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Dutch Minister of Agriculture Carola Schouten announced the findings in a statement released on Sunday. The animals were identified on farms in Gemert-Bakel and Laarbeek and showed “various symptoms including respiratory problems.”
The towns in which the farms are located lie within the Noord Brabant region, which has seen the worst outbreak in the country. Some employees at both farms appeared to have symptoms.
The minister announced measures to prevent further spread, such as a “reporting obligation” for farmers, veterinarians and research institutions. The ministry further advises against “cycling or walking within a radius of approximately 400 meters around the infected mink farm” while the results of further tests are pending.
The statement noted that some of the livestock does not appear to be susceptible, so the requirements only apply to mink. As such, the ministry is isolating the animals and manure on the farm.
These mink are the first reported cases of coronavirus in animals in the Netherlands, but other countries have reported cases of infection in animals.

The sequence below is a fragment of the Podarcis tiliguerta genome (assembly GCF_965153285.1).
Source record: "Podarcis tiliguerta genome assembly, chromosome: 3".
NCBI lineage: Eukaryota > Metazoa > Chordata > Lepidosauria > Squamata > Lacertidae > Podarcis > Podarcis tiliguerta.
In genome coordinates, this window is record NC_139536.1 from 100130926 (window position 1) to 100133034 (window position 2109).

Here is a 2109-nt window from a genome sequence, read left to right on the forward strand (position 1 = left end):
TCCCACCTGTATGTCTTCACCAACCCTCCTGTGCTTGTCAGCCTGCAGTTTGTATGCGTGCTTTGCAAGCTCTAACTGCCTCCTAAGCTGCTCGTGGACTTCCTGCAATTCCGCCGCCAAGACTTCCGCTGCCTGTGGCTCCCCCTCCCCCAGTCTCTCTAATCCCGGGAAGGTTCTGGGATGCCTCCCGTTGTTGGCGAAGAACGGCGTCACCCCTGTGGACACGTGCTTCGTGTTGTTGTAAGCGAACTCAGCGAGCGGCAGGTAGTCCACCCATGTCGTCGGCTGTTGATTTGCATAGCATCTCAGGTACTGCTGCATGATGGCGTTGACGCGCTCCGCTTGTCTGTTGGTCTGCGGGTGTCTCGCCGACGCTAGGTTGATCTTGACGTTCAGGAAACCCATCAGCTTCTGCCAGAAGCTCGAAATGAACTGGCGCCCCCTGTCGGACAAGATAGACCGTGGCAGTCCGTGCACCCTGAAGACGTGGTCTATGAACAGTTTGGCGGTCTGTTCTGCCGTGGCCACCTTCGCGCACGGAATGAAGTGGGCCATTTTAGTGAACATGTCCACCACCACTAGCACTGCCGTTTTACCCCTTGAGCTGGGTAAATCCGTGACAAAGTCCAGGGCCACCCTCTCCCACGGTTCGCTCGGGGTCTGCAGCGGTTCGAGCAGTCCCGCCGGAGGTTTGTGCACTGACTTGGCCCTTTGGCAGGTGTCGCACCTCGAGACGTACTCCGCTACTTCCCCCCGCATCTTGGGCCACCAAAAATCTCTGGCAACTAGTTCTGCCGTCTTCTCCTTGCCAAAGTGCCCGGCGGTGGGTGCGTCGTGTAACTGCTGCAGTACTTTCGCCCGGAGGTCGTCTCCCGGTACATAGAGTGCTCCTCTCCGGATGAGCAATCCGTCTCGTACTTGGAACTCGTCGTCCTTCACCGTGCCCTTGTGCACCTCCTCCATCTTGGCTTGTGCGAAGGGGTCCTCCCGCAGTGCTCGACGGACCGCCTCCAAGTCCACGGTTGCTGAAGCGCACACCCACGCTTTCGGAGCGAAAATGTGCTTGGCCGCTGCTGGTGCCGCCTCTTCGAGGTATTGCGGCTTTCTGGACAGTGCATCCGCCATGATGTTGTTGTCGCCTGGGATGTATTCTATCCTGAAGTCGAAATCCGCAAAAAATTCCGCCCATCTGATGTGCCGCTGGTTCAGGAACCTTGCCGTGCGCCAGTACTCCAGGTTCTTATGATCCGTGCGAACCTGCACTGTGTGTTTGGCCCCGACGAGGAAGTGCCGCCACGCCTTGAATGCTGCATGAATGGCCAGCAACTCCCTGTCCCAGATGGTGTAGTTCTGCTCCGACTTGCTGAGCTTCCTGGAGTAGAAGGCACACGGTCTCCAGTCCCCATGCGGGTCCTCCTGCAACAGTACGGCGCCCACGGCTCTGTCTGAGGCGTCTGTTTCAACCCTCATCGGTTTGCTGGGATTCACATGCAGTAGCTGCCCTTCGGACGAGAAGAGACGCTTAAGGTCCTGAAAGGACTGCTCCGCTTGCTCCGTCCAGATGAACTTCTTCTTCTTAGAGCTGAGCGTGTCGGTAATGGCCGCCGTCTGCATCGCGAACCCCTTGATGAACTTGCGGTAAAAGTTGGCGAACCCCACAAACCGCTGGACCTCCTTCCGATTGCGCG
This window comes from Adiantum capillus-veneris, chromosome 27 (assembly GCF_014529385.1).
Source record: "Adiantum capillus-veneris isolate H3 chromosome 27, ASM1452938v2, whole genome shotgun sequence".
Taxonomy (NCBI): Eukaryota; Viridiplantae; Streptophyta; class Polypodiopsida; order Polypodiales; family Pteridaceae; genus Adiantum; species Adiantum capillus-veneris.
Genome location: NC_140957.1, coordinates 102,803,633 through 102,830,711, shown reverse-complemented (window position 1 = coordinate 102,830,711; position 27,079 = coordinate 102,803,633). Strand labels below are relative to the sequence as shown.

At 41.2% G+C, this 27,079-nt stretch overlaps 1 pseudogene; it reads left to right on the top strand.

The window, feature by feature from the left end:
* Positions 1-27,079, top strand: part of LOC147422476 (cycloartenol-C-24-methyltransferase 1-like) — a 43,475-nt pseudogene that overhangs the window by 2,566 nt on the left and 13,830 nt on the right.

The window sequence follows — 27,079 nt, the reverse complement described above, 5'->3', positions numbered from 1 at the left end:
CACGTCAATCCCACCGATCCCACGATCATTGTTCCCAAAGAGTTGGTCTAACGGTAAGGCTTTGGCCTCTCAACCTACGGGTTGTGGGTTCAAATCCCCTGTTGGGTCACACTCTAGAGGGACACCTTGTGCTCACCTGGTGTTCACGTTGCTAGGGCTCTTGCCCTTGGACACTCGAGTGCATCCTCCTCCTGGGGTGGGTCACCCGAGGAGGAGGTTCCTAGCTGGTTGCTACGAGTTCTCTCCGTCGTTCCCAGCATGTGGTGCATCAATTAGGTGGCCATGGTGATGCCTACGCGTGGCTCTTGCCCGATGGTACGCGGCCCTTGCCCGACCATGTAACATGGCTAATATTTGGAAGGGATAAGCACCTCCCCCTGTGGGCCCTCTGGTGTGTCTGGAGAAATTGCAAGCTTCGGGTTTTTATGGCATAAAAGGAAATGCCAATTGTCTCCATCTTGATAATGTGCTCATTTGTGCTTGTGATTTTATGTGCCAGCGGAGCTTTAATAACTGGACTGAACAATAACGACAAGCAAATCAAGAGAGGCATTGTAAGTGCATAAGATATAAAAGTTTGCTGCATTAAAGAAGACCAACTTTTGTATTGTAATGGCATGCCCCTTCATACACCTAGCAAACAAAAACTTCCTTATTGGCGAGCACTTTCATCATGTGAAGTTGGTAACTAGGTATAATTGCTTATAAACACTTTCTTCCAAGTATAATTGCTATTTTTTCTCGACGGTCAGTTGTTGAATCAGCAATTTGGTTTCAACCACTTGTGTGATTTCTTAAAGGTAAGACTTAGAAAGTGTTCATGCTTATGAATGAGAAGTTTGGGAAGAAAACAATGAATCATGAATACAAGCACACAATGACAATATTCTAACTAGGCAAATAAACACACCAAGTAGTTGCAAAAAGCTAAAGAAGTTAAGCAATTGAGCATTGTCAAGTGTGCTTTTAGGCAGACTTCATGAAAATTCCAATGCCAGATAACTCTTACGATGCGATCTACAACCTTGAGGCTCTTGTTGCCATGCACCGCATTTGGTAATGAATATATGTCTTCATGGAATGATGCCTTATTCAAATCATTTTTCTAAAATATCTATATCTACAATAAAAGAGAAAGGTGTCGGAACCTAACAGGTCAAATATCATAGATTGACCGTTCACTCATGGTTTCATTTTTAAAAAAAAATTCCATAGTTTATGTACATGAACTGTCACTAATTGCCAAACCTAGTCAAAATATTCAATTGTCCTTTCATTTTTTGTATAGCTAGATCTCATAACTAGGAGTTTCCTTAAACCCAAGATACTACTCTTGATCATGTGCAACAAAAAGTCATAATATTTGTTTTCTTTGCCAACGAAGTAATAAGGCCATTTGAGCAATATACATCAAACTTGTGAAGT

The first animals to test positive were two dogs in Hong Kong in February, one of which died after leaving quarantine. The dogs had tested “weak positive” after exposure to ill owners, leading experts to warn that animals should be placed in quarantine as well.
In late March, a cat in Belgium tested positive for the virus, a week after its owner first fell ill.
“The cat had diarrhea, kept vomiting, and had breathing difficulties. The researchers found the virus in the cat’s feces,” Professor Steven Van Gucht said at the time.
In early April, a 4-year old tiger at the Bronx Zoo tested positive, the first such case in the United States.
The virus itself is speculated to have originated from bats in a Chinese wet market in Wuhan.